Παρασκευή, 22 Ιανουαρίου 2010

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Why Americans Should Care About the Debt Crisis in Greece

Posted Jan 21, 2010 10:52am EST by Peter Gorenstein

Is Greece about to go bust? The Greek government says they don't need a rescue package but they are exploring all options to claw out of a mounting debt crisis to cover their near-term budget shortfall.

Investors are still skeptical. Yields on Greece's benchmark 10-year bond are trading near record premiums to comparable German debt after briefly touching a record high on Wednesday. The cost of insuring that debt through credit default swaps is also near unprecedented levels.

European Union officials say they are not worried about Greece defaulting and have refused to discuss talks of a bailout.

Jim Bianco, president of Bianco Research in Chicago, isn't so sure about either outcome. If Greece does default, "this could lead to a cascading effect" among other financially vulnerable nations, he warns. And, if Greece were to get bailed out that would be bad news for the rest of the Eurozone. Not only would the Euro decline, it would create a moral hazard.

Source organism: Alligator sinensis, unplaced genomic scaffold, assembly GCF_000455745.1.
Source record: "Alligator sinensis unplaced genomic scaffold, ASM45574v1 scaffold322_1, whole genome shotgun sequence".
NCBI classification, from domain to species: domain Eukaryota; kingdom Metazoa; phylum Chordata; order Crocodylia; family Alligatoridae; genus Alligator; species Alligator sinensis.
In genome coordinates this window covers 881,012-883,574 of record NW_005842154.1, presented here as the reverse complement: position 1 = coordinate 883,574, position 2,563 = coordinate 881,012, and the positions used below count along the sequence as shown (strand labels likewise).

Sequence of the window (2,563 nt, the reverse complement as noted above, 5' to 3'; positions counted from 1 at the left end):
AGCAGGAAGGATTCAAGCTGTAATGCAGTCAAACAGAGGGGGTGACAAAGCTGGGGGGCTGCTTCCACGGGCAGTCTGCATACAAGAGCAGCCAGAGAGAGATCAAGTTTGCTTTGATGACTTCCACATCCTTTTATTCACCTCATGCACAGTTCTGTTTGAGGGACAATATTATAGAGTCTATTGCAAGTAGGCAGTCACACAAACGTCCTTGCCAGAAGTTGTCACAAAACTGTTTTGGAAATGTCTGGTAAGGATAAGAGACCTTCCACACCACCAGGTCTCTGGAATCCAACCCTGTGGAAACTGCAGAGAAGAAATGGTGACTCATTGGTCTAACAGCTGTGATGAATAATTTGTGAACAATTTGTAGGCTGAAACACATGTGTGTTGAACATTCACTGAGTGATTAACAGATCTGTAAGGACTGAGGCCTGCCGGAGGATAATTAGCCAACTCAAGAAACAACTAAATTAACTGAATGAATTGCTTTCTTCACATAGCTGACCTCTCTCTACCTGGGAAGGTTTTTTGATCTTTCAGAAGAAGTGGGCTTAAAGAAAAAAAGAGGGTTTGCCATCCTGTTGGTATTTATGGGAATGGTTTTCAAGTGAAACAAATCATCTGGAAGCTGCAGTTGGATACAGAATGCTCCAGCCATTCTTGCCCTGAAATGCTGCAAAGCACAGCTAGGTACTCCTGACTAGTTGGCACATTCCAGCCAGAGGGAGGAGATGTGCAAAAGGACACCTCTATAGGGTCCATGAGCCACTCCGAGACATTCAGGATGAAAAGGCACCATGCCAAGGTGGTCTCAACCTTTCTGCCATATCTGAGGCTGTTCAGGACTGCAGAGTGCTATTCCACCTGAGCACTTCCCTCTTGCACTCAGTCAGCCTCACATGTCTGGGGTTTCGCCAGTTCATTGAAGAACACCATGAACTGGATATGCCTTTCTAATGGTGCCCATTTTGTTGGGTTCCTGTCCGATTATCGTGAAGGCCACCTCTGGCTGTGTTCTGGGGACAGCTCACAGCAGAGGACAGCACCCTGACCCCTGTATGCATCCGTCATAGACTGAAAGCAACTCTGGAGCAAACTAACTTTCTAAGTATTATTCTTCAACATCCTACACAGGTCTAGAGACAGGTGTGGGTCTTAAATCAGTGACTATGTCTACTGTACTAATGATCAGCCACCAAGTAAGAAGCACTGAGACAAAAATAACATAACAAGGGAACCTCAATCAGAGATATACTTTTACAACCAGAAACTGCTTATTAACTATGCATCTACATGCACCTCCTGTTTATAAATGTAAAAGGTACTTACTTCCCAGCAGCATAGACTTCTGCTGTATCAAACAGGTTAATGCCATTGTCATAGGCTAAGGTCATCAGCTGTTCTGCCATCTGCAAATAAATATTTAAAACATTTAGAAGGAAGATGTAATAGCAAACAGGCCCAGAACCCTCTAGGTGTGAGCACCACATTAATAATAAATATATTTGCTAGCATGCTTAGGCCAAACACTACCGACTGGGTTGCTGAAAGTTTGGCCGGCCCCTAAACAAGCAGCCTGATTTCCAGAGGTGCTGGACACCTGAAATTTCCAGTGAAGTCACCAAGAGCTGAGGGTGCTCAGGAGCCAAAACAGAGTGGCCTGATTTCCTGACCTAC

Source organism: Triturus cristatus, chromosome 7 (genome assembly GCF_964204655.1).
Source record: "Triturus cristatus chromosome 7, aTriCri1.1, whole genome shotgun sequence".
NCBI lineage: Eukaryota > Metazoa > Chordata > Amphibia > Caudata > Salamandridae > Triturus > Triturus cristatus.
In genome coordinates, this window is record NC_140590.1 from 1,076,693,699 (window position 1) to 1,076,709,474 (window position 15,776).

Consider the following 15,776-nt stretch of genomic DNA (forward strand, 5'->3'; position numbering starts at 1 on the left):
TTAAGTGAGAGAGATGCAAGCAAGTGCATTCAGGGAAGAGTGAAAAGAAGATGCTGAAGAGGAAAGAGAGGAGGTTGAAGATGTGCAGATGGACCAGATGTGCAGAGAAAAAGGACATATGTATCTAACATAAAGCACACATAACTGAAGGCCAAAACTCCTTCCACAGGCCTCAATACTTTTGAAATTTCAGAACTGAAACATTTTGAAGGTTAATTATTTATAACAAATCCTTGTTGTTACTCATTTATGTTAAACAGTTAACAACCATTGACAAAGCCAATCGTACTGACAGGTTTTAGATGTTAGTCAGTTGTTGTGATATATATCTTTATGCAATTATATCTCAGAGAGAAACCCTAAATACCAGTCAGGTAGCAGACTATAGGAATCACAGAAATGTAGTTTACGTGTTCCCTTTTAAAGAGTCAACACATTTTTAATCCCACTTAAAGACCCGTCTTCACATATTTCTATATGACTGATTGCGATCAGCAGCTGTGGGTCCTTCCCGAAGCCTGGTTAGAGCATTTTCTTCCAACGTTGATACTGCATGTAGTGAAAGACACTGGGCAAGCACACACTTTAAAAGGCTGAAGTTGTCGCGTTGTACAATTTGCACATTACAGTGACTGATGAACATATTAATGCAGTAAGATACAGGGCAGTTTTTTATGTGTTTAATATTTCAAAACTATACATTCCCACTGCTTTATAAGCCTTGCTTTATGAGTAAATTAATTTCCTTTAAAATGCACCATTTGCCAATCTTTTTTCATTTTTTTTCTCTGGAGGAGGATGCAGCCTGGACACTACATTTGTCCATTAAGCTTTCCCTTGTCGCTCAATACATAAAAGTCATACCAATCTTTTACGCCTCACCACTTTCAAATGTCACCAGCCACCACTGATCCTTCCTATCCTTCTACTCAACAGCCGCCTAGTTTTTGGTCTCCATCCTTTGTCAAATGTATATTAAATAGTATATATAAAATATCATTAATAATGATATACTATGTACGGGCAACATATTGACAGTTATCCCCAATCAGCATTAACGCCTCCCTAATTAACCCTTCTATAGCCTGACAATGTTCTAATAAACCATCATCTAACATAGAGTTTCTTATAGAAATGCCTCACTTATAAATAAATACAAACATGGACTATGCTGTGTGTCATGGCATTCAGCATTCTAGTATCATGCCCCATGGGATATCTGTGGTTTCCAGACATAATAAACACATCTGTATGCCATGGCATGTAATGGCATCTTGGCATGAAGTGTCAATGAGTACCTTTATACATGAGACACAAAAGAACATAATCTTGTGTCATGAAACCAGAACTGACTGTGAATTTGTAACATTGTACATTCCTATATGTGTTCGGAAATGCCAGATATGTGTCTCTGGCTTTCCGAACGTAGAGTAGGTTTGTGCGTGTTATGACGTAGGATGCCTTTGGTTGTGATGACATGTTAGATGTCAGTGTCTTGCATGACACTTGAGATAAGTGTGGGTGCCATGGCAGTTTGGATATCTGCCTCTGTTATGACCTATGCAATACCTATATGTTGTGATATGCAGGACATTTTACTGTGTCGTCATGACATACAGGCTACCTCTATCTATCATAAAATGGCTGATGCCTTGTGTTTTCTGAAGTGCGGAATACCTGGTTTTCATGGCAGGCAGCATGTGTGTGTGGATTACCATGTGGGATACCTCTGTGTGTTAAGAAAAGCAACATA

Why should Americans care?

It's simple.

"If developed countries stop paying...then we've got a whole new world" resulting in higher borrowing costs around the globe, Bianco says, drawing a distinction between Greece and emerging markets like Argentina and Russia that have defaulted in recent years. A default by Greece, or other debt-laden Eurozone nations, speaks to an even larger concern, he says: "The fear in the marketplace is there could be a limit to the amount of money that governments can borrow and we might be close to that limit everywhere."

That would surely be ominous for the United States where debt is the country's biggest export.

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